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Forum topic by jeepturner posted 788 days ago 719 views 0 times favorited 5 replies Add to Favorites Watch
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jeepturner

920 posts in 1396 days


788 days ago

Topic tags/keywords: question

I have a project that I am making for a coworker. He wants a round wood box to house a plastic container of shaving soap. The wood chosen for this is mahogany. My issue is that he want’s it to look like the natural wood, however it is going to be stored in a hot humid environment.
My plan after searching LJ’s and reading some words of wisdom from all of you is this. Soak the thing in thinned tung oil, let that cure and then spray it with rattle can poly from the box store. After that cures then knock back the shine with abrasive.
So please, let me know if this is going to be the best thing for it.
Do you agree with my plan?
Do you know of something better?
Do you have specific suggestions on what to use for the cutting process after the poly spray?

I need this to come out perfect. Thanks in advance. I have to head out to the shop now. I will come back in awhile to read any and all responses.

-- Mel,


5 replies so far

View Wazy's profile

Wazy

68 posts in 841 days


#1 posted 788 days ago

Hi Mel, I’m a big fan of Tung oil and if you want a mat finish use natural tongue oil without driers. I use a soft cloth for applying and let it sit a few days between coats (usually 4 – 5 coats). This is very durable and very moisture resistant. The grain pops out nicely and no rattle can poly is required. If you want to use polymerized tung oil, it will dry quicker with a a quicker process & much more gloss. I’m not a fan of putting rattle can poly over tung oil ( or china oil as it may be called). Wally

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Charlie

1001 posts in 890 days


#2 posted 787 days ago

I make flutes out of aromatic cedar. When people play them, the moisture from their breath is warm and humid and actually condenses inside the chamber of the flute. I soak a flute with tung oil (pure tung oil, not anything with petroleum based stuff in it), thinned 50/50 with citrus solvent. I do that twice and let it hang to drip dry and then I do 2 coats of 75/25 (75 tung oil/25 citrus solvent). Last coat is pure tung oil and I expose this to sunlight as it dries. It can take a while to dry depending on the environment it’s in. The sun helps. Just buff it with a soft cloth for a mat finish. I haven’t had one crack yet and they do get played and the moisture actually has to be shaken out of them occasionally. So it seems to be working.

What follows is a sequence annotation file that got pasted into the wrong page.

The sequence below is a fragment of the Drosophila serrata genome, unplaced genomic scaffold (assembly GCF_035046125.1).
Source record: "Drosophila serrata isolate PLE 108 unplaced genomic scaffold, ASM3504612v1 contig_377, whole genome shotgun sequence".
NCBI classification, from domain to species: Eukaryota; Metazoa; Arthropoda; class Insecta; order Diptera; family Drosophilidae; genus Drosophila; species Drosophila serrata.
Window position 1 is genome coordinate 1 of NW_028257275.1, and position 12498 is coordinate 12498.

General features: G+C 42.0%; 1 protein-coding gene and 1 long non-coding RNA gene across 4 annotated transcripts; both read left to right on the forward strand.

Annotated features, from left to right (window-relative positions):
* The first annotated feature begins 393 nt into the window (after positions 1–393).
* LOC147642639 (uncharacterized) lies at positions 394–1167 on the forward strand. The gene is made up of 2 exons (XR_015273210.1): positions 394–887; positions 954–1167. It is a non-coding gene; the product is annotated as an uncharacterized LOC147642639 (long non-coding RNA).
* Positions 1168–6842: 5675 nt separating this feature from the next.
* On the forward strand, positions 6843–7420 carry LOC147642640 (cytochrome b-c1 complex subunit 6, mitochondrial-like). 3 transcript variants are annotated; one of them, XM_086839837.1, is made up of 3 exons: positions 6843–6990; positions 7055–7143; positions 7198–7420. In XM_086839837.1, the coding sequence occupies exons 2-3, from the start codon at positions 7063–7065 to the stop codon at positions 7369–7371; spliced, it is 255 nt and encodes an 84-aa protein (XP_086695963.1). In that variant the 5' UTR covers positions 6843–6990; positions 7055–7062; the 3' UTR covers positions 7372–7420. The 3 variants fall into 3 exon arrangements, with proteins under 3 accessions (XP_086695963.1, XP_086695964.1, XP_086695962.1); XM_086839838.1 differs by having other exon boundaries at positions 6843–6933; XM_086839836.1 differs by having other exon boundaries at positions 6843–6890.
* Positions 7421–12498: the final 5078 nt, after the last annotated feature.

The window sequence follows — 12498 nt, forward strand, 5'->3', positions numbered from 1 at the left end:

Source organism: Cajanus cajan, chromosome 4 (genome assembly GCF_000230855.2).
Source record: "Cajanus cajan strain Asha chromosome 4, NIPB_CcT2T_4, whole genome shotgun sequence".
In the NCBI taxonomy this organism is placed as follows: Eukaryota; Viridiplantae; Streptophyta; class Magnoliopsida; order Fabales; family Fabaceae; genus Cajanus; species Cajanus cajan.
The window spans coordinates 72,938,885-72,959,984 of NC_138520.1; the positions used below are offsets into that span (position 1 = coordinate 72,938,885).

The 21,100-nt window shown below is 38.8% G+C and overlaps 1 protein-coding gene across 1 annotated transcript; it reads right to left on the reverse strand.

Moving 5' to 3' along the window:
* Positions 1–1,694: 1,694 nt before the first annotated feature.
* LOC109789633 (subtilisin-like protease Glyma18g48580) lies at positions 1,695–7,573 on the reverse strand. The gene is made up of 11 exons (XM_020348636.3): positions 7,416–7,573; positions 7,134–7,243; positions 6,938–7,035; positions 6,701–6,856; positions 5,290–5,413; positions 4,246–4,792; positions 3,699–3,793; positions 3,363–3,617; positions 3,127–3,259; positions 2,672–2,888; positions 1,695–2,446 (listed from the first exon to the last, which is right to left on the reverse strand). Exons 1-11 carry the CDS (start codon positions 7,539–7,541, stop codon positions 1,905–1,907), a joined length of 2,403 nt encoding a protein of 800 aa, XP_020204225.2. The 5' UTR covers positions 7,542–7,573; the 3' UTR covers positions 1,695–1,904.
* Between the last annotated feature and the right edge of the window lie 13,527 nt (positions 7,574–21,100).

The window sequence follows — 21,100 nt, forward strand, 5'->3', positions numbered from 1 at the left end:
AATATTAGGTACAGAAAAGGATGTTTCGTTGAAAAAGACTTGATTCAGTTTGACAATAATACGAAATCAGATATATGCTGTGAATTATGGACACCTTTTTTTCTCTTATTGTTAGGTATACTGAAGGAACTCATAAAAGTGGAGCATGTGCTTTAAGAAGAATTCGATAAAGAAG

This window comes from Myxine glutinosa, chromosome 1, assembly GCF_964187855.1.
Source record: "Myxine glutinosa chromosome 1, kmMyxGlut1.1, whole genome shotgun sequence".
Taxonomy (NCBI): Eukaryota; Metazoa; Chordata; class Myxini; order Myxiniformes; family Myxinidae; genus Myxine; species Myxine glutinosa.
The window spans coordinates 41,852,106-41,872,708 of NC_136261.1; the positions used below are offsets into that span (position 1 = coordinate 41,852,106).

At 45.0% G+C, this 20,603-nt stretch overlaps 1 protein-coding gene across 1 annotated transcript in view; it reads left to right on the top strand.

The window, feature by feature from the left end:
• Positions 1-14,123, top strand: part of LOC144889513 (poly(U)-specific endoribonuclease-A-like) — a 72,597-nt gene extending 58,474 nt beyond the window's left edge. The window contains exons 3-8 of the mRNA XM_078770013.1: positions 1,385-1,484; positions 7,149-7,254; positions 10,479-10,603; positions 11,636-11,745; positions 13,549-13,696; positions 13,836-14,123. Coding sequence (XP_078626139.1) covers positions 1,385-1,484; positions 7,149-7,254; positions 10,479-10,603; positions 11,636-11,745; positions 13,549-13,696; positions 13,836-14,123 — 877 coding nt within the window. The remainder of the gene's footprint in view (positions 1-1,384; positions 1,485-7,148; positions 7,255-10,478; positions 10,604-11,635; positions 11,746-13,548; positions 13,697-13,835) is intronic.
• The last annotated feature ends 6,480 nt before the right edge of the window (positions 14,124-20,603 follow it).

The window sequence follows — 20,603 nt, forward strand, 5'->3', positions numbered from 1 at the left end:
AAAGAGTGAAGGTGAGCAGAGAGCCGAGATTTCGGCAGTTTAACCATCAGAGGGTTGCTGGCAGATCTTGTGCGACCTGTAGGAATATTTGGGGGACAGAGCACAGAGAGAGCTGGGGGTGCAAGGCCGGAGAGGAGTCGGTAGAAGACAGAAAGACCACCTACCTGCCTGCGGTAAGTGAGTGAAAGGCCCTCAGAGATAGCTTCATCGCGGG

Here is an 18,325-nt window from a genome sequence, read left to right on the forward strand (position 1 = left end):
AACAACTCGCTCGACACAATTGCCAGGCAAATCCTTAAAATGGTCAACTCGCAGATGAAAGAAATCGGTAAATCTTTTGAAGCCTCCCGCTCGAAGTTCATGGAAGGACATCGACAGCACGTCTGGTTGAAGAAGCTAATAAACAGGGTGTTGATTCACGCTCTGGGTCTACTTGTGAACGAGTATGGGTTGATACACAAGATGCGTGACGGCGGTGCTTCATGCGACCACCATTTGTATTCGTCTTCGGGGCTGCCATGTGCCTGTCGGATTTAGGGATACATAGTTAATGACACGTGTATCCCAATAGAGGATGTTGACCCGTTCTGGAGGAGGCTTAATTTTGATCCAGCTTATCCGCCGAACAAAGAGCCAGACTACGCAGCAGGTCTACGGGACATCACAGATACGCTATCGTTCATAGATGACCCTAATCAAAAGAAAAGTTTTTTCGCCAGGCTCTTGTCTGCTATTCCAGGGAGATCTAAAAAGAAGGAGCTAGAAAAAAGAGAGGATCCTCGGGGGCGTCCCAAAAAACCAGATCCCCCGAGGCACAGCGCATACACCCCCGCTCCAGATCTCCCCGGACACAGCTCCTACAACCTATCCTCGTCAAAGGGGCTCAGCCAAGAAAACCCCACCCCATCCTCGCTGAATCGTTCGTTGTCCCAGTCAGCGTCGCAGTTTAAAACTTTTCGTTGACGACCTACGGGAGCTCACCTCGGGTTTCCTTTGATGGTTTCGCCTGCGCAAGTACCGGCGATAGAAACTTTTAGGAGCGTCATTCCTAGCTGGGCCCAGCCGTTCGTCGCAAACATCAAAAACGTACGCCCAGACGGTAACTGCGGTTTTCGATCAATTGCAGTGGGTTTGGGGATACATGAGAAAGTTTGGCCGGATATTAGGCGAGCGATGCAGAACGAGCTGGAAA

On the exterior, if you want a little more shine, just rub it with beeswax and buff it briskly. You can control the final gloss somewhat, by what degree you sand it to. If I stop at 220 then I can easily get a mat finish. The finer I sand it, the easier it is to get a gloss. Sanded to 600 or even 800 you can get them pretty glossy without using a film finish. Just tung and wax.

I do soapstone carvings in much the same way. Control final gloss to some degree by the extent to which you sand it.

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jeepturner

920 posts in 1396 days


#3 posted 787 days ago

Charlie, I just did a search on the history of tung oil. When you say you use pure tung oil, are you referring to a specific product? If so what product do you use? According to an article I just read the product that I can get from the BORG is not really tung oil at all, just a wipe on varnish. Link

I may just have to start this whole thing over. I discovered on sanding that there is a hair line check that runs through the entire box! :-(

-- Mel,

View Philzoel's profile

Philzoel

272 posts in 947 days


#4 posted 787 days ago

When I want it perfect I take scrape and sand to same finish and paint strips on it as a test. No since in taking a chance.

-- Phil Zoeller louisville, KY

View Clint Searl's profile

Clint Searl

1396 posts in 965 days


#5 posted 787 days ago

Pure tung oil and citrus solvent are available here: www.realmilkpaint.com

-- Clint Searl.............We deserve what we tolerate

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